In this proper squat form follow up, Sophia utilizes EuMotus BodyWatch human movement analysis software to discuss and demonstrate hip dominant and quad dominant squats. The biomechanics differences of each type of squat are quantified and compared with EuMotus BodyWatch athletic training and physical therapy software. We take another step together towards achieving the proper squat form.


EuMotus BodyWatch Squat Demo and Evaluation Part 2 Video Transcript

Hi, thanks for tuning in! Today we are going to look at hip flexion in the squat and how EuMotus can help tell us if we are doing a quad dominant or a hip dominant squat.

There are three main joints that help create a squat motion – the ankles, the knees and the hips. In a quad dominant squat, the squat is created by the forward displacement of the knees over the ankles. The tibia angle increases as we go into dorsiflexion. While, in a hip dominant squat the hips drop down and backwards and the tibia stays more vertically aligned.

[0:39] EuMotus helps us evaluate the movement pattern of our squats, in a few different ways. First, it let’s us evaluate the movement patterns of our squats a few different ways. First it measures the range of motion of our knees and hips. Typically, a hip dominant squat will have knee flexion values that fall between 130 to 150 degrees. In hip flexion, that is around 115 to 140. [0:59] A quad dominant squat ends up having less knee flexion because of the limitation of ankle dorsiflexion. As we try to squat lower, we compensate by dropping our chests to create hip flexion rather than using the posterior chain. We end up with a hip flexion score that is greater than the desired range. The graphing function lets us break down this movement pattern even further.

[1:20] Let’s try graphing the knee flexion for my quad dominant squat. Notice those choppy spikes – those spikes represent where I got stuck due to my forward knee displacement. That is the end range of my ankles and to continue to be able to squat lower, I had to readjust, which actually meant moving some of my weight back to my hips. And to do this, I had to slightly reduce my knee flexion and stand up a little bit. Hence, causing those little spikes.

Compare this graph to the hip dominant squat and we’ll see that the hip dominant squat is a much smoother and controlled motion, which is evident not only in the video feedback, but also in the graphing function as well. The jerkiness of the quad-dominant squat creates other stability issues as well. As the chest drops forward, we see greater levels of shoulder roll. The readjustments are typically uneven, and can cause pelvic and torso rotations. All of these instabilities show up in the stability faults section listed in the exercise results page.

[2:24] My quad dominant squat has a shoulder roll maximum value of 36 degrees on my left shoulder and 34 degrees in my right shoulder. I’m in a shoulder roll position for just over 80% of the time. My maximum pelvic rotation forward is 13 degrees in my right side. Comparing this to my hip dominant squat, you can see that I still have some shoulder roll present, but that it dropped 14 degrees. My pelvic rotation dropped by eight (8) degrees and was below the threshold to be even listed as a stability fault. I ended up calculating my pelvic rotation by using the graphing function.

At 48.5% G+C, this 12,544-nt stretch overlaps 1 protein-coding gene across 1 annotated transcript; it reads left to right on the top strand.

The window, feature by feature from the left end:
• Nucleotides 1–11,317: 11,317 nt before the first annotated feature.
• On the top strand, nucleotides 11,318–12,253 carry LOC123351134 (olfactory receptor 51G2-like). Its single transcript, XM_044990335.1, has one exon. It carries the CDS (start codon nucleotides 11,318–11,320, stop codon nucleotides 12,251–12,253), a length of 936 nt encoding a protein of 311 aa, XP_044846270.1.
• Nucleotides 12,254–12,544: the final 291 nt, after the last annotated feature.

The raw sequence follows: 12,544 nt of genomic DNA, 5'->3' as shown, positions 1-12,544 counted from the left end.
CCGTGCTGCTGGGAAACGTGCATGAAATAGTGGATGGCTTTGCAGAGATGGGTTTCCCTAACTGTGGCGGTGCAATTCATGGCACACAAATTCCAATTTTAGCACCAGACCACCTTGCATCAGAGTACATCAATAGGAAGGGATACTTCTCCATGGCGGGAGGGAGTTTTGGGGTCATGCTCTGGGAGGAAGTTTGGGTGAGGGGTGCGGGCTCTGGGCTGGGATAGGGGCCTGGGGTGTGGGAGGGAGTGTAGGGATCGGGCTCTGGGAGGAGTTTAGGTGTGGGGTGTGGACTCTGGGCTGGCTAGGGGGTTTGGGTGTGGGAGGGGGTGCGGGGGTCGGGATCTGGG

[3:01] Lastly, EuMotus gives us corrective muscle imbalance summaries based off of our movement pattern. Two important muscles to look out for are the rectus femoris and the gluteus (glute) muscles. In a quad dominant squat, the rectus femoris is loaded in the eccentric phase, pulling the pelvis anteriorly and moving the hips forward. This will create a rounded back and cause the chest to drop. The glute muscles work in the opposite way. The glute muscles help stabilize our hips and our pelvis. They work together with the hamstring in the eccentric phase to keep the pelvis from anteriorly rotating.

[3:37] Improving squat form has a lot of different components that go into it. First, we need to have strong glutes and hamstrings to allow our posterior chain to do its’ job well. Secondly, we need hip flexibility and hip mobility to allow us to use the full range of our hips properly. Thirdly, we have to create the proper motor patterns with focused training and feedback.

[4:01] In this video, I use a blue band as a corrective exercise for my hip dominant squat. The band adds resistance by creating an outer force forward that allows me to drop my hips further back during the squat, with the assistance to get back up. It is super important to be doing the squat exercise correctly, and quad dominant squats can increase risk for patellar tendonitis, ACL injuries and back injuries when squatting with heavy weight.

[4:32] Thank you for listening along and I’d love to hear your thoughts on how you currently evaluate squats and some of the corrective exercises you are doing as well. Next time, we will be looking at shoulder movements, specifically the wall angel exercise. For more information, check out eumotus online at Thanks again, and have a great day!

Did we miss something important in our proper squat form video? Do you have any tips for corrective exercise? Are there any other muscle imbalances that can lead to improper squat form movement patterns? Let us know by shooting us a message using the button below!